A silver penny of Aethelred I of Wessex was found in the mass grave at Repton and minted by a moneyer apparently called Liabinc. The location of minting is unknown. Aethelred I was King of Wessex from 865 until his death in 871. Aethelred’s reign coincided with the arrival of the Viking Great Heathen Army in England and he fought them with little success during their invasion of Wessex which began in 870. After his death, he was succeeded by his youngest brother, Alfred the Great, who carried on the war with the Vikings.
Minting coins was a way of controlling the means of exchange within a kingdom and which created a more easily administered standardized system of trade. Moreover, the coins themselves were often used as propaganda, portraying symbols and statements that gave off a desired message. The Vikings later used the minting of coins to legitimize their own rule.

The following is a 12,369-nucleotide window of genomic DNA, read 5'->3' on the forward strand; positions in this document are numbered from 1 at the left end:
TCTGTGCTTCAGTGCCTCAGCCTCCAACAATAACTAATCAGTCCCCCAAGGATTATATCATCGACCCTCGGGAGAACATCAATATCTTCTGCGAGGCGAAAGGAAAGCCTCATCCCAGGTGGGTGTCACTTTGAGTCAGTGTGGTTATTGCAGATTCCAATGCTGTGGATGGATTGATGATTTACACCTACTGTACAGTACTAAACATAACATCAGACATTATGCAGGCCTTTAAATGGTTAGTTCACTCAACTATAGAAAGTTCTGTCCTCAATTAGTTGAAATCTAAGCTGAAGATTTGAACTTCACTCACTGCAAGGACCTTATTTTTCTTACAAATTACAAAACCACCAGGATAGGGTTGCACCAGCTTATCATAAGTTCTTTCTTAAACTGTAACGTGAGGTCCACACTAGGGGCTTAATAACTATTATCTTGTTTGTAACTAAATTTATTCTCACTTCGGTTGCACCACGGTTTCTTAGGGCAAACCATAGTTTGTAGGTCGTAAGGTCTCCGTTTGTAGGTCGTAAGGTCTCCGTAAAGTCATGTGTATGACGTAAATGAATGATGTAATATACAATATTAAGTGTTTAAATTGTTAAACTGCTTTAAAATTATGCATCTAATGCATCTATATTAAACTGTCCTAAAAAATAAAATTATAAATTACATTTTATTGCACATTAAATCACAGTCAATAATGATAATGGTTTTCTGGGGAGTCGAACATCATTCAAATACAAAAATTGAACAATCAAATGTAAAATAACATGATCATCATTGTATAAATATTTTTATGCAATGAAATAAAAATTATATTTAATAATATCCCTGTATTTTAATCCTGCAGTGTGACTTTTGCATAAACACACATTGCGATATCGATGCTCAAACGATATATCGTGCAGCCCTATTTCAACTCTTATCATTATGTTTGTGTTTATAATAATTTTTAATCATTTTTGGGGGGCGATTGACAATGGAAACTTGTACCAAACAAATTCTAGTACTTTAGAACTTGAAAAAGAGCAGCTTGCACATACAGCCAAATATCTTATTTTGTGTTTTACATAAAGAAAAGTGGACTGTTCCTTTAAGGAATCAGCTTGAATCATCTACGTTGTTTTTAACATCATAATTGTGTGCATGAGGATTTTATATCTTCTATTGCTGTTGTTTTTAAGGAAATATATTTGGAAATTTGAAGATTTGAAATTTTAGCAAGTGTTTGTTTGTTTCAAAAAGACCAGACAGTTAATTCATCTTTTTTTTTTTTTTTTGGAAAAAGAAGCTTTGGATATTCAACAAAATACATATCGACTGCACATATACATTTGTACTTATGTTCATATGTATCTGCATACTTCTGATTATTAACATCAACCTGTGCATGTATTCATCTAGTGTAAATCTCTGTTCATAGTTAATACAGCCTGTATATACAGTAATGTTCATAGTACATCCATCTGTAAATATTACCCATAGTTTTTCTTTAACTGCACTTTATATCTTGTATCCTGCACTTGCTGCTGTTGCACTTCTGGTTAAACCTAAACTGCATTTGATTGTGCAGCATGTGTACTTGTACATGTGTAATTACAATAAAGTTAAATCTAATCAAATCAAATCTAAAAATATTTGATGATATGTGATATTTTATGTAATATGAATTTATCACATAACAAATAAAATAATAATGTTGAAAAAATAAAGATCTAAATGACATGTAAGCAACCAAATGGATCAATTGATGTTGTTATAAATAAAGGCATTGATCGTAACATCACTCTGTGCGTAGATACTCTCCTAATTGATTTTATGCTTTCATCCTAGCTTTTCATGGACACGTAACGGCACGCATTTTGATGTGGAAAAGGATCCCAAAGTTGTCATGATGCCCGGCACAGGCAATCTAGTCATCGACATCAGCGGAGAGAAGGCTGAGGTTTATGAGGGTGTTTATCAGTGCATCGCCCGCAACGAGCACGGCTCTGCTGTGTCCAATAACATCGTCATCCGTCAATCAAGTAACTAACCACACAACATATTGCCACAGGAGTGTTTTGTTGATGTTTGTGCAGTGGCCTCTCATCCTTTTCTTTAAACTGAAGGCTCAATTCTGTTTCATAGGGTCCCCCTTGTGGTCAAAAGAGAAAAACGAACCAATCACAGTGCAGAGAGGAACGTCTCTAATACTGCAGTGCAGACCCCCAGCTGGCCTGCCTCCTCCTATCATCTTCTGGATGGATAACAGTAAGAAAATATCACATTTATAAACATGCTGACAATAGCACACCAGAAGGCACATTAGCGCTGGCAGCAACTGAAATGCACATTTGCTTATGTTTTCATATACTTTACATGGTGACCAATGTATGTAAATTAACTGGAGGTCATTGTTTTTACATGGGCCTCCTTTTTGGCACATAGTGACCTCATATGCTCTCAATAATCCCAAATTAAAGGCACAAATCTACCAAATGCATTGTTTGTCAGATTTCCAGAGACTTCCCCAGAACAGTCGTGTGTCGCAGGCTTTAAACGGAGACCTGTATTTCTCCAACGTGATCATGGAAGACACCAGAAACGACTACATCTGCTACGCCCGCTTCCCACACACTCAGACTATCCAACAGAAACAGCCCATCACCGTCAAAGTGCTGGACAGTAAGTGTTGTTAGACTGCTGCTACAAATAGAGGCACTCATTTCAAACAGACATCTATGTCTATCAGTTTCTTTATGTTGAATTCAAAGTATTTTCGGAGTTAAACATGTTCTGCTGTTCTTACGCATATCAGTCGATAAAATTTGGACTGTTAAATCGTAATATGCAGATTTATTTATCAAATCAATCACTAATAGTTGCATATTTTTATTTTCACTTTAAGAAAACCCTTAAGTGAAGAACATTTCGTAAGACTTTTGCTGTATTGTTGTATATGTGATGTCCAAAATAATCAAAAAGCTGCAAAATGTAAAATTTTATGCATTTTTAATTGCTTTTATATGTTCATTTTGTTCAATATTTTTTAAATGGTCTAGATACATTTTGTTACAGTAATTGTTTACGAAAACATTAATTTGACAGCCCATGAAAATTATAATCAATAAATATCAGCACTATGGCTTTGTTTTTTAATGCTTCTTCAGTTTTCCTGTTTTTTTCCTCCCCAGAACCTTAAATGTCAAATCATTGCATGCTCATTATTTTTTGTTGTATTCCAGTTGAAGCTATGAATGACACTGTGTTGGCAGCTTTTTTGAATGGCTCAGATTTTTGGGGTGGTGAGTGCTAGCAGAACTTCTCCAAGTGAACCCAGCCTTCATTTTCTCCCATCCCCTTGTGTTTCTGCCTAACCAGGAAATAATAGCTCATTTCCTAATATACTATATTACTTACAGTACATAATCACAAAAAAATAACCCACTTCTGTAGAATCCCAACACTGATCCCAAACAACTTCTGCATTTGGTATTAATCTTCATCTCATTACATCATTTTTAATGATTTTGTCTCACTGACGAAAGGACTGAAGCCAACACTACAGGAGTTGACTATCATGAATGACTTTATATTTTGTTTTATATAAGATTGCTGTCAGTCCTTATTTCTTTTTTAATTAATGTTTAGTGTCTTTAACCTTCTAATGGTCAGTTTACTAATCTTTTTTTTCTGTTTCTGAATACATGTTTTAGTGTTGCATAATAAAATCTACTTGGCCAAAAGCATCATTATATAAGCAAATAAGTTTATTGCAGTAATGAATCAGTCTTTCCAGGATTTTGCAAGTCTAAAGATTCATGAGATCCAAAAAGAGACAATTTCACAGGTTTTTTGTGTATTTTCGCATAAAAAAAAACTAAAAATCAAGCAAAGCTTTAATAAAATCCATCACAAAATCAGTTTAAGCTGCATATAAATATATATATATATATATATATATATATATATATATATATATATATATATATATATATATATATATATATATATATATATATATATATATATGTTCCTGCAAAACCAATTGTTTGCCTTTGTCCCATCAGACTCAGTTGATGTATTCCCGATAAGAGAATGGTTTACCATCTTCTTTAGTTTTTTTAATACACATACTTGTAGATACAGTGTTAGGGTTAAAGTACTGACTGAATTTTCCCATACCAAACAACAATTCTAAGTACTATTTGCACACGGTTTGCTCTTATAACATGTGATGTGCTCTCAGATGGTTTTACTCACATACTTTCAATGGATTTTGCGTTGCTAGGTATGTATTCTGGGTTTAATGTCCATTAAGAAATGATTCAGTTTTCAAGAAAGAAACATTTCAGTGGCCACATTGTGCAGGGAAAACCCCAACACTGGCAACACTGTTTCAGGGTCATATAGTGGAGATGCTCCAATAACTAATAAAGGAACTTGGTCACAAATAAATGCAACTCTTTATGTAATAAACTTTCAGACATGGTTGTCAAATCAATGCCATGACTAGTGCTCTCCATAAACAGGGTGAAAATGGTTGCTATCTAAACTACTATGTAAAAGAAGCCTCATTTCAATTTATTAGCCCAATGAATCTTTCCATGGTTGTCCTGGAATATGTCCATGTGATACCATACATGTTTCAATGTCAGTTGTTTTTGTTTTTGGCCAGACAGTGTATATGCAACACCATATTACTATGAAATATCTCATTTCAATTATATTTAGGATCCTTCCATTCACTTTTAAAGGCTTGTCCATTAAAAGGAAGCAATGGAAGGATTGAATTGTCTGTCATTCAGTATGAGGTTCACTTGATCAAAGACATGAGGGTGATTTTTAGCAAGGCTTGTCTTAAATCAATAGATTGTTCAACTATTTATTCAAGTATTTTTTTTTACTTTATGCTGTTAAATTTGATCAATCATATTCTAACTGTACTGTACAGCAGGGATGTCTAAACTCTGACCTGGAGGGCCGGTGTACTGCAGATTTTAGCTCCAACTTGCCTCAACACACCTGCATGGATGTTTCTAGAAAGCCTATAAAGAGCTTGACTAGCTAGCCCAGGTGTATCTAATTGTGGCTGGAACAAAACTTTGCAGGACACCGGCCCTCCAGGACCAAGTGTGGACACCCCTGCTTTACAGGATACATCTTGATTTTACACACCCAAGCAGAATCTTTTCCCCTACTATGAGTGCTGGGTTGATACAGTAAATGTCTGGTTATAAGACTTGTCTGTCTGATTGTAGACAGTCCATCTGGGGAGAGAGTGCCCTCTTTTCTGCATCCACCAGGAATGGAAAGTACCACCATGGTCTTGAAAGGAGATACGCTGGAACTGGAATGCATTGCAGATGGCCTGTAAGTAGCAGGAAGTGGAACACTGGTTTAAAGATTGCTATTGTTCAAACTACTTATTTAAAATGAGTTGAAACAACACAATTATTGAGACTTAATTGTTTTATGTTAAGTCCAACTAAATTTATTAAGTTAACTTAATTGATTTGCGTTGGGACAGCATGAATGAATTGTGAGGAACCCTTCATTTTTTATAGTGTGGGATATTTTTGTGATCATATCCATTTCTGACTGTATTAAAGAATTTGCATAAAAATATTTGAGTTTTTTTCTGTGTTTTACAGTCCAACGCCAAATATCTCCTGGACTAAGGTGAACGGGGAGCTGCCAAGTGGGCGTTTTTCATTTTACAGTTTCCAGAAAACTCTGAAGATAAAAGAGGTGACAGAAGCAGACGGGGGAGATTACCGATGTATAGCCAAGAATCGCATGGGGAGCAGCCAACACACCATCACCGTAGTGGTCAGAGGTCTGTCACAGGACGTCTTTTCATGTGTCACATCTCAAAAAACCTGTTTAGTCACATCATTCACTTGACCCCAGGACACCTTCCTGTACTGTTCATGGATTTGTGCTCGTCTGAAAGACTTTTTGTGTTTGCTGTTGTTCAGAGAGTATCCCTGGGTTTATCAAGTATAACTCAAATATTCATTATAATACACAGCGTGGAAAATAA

- 865 — 873
- Viking Objects
- Derby Museum and Art Gallery
- Aethelred, Anglo-Saxon, burial mound, cemetery, coin, Currency, Derby_Museums, Derbyshire, Economy, penny, Repton, silver, trade
You can see the original at Derby Museum and Art Gallery.
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Find out about Repton, Derbyshire.
Image (c) Derby Museums